Friday, 29 June 2012

the chicken or the egg?

 Yesterday I found the Material Obsession book in my local library,
this was my first ever look at one in the flesh.
They mention that a lot of their inspiration comes from antique quilts,
I think it's all too easy to become blinkered by the internet
and to forget that most designs have been around the block
(excuse the pun)
for a few hundred years.
I thought I'd share my first and favourite quilting book.
I think it fuses the traditional with the modern
in a subtley elegant way.
 Many of the quilts we've seen before..
 and some that we haven't
I guess what I'm trying to say is 
dont always be looking to far forward.

Well now we have a summer of busy weekends
how does that happen?
Whatever you're up to have a happy weekend!!

13 comments:

  1. I'm always amazed when I'm looking at old quilting books - how modern the quilts often appear! Like Badly Drawn Boy sings, 'sometimes you've got to rewind, to go forward'. Love that tablecloth quilt.
    Have a lovely weekend.

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  2. Your "Country Quilts" book looks to be a real treasure! You know what they say- everything old is new again! I love the cover quilt and the Heavenly Stars especially Thanks for sharing this lovely book Clare!

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  3. Lovely quilts and book also. I have Country Living Patchwork book which is a sum of many magazine issues in a book , very nice.http://www.amazon.com/Country-Living-Quilts-Editors-Gardener/dp/068810620X
    It too has some very colorful quilts, like your book does.I mentioned that once as well, the patterns are all out there and have been for a long time. Most are not new, and are free if you look for them. I remember when quilting was not a business and people did not have copy rites to any patterns that have been public for yrs..

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  4. I completely agree. Traditional quilts are timeless. I love the thought of carrying on the tradition. No need to reinvent the wheel. I think quilting is cyclical and every so often we meet back at the beginning. Every once in a while I see a 'new' idea that was 'new' 30 yrs ago as well. I am so thankful we have a documented history of these early quilts and quilters. And I must add - quilts that took time and commitment to complete.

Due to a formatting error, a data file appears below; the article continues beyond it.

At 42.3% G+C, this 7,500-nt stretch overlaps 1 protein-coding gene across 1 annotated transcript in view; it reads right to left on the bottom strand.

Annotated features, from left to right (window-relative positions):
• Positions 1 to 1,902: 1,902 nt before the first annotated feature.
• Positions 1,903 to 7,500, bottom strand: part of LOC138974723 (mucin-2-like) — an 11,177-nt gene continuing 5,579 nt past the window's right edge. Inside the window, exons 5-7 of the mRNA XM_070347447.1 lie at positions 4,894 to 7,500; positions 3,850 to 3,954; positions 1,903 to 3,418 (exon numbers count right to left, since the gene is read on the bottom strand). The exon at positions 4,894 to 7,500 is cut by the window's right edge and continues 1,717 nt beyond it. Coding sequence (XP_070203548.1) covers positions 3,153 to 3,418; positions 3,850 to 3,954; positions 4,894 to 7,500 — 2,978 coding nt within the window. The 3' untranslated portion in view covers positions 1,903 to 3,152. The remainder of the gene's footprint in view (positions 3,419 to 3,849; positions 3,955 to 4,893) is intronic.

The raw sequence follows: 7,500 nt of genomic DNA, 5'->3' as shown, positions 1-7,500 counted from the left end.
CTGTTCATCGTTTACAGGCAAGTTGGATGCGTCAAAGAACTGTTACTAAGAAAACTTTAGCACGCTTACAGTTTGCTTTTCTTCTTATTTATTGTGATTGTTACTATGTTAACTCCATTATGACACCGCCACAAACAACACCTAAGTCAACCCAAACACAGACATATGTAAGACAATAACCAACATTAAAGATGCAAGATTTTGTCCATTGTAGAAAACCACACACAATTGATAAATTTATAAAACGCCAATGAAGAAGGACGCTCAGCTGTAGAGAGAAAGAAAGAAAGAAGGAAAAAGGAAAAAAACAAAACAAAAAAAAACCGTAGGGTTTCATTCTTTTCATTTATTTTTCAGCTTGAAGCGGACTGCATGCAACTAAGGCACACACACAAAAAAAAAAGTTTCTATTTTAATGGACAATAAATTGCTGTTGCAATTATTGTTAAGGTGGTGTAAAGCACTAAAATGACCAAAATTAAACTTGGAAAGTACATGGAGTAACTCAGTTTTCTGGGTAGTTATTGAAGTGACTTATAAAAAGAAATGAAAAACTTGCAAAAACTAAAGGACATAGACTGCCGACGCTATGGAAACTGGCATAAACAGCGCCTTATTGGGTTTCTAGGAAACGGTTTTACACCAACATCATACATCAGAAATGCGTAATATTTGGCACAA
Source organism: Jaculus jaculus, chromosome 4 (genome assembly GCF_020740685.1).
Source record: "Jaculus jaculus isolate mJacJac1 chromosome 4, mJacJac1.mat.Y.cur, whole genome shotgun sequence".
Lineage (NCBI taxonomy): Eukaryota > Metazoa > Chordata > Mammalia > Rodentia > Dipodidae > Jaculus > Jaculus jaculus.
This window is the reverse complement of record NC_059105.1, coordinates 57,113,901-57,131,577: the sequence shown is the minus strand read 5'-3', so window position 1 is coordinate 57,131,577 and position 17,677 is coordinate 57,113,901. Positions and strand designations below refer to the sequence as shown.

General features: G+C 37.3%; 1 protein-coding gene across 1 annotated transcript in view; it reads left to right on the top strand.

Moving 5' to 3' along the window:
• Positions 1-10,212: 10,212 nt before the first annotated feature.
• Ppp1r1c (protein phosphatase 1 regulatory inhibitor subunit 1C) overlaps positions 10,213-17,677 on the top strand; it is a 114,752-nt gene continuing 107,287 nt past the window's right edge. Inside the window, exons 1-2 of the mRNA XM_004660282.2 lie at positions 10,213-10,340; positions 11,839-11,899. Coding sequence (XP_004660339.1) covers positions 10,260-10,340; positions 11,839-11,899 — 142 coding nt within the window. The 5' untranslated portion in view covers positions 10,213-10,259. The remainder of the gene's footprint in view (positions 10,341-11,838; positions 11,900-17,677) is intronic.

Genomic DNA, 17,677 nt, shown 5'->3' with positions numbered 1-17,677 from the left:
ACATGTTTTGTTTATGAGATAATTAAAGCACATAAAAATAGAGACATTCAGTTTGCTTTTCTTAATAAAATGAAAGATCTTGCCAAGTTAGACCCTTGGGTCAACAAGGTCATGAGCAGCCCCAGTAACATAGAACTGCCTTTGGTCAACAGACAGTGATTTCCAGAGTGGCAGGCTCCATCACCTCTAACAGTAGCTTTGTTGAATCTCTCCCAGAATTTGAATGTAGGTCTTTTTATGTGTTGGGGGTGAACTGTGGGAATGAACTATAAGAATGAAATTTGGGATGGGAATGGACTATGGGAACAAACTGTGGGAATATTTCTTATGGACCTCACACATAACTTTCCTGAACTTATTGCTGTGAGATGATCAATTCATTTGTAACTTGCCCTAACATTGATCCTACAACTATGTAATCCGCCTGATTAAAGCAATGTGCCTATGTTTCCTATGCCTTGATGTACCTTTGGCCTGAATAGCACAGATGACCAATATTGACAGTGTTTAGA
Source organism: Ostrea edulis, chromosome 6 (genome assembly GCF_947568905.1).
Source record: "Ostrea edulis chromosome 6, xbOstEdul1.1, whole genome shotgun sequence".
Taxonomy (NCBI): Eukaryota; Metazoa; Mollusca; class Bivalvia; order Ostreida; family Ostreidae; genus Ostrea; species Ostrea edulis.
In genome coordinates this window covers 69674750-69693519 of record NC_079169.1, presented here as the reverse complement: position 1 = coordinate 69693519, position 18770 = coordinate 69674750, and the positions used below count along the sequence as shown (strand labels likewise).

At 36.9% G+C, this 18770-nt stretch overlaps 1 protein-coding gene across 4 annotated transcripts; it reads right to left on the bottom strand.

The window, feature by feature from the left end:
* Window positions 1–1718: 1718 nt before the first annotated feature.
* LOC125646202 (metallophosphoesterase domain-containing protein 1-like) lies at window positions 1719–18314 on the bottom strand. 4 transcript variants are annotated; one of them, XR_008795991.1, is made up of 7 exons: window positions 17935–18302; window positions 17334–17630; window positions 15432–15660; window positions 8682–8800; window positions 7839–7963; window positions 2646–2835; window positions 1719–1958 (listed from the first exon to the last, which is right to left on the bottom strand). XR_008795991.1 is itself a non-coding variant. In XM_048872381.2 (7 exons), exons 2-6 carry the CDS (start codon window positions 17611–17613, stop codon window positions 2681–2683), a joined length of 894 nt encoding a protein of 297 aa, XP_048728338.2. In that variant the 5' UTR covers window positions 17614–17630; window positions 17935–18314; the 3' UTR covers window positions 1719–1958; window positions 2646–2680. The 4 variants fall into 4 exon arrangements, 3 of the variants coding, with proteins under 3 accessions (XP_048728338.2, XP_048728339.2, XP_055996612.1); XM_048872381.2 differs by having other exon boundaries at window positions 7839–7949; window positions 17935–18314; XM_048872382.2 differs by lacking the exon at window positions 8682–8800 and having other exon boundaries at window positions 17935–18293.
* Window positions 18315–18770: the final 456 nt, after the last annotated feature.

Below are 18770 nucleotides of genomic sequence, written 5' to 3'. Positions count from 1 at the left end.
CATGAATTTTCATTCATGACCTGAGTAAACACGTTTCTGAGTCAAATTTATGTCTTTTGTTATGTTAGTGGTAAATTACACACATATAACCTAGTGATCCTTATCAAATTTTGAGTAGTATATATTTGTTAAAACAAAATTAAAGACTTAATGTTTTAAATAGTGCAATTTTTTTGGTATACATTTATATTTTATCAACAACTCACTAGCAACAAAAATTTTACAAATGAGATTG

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  5. I love looking through old quilting books - I have a few in my collection from my gram. The designs themselves are so impressive and can lend themselves to "modern" quilting by choosing the right fabrics. A perfect blend of old and new!

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  6. I think that quilts can change so much with just using different colours. I like the Material Obsession books for inspiration. Di x

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  7. This is so true, Claire. I often think as I'm reading rave reviews of someone's "modern" quilt on flickr, blogs, etc., that it really is traditional... and what's wrong with that? Embracing the tradition of our craft, just as our grandmothers did, and putting our own twist on it?

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  8. this book looks fabulous! I'll have to see if I can find a copy :) I love antique quilts, and I've learned so much about color and design from them :)

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  9. Well said, and always a good reminder.

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  10. I definitely have one foot in the traditional and one in the modern camp! Love both traditions and sometimes find it hard to see any difference! Thanks Clare for the reminder!

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  11. One of my favorite older quilting books is The Passionate Quilter by Michele Walker. It is a collection of well written articles about individual quilters who used (mostly) traditional techniques to make the kinds of quilts they chose. There is a wonderful article called "Mosaic Patchwork" about quilter Lucinda Gane about how she took up EPP and what she went on to make with it. Other articles include one about Janet Bolton, another about Jean Sheers and her amazing "Pieced Pictures" of houses, and another called "Hand-Sewn Patchwork" about quilter Setsuko Obi with intriguing pictures of her quilts.

    The subtitle is "Ideas and Techniques from Leading Quilters" and was originally published in the UK. But it's really about the quilters and how they chose to make their own style of quilts using mostly simple techniques either by hand or by machine. It's available on Amazon in the US and in the UK in paperback for a very low price and I think if you are a Rose Star and Self-Sewn fan, you'll also like this book.

    Thanks, Clare, for your book recommendation and this topic of looking back at older quilts, also one of my favorite topics.

    Debbie

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  12. That book is pure eye candy. I am a lover of English paper piecing ; )

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  13. I spend happy hours looking through the pages of antique quilt books. It is a great source of inspiration. What usually surprises me is finding a pattern I have made myself. I even named a quilt Deja Vu once because I thought I had made it up but then found several old versions of it in books. Each one looked different, individual. Make tradition your way I always say. kathy

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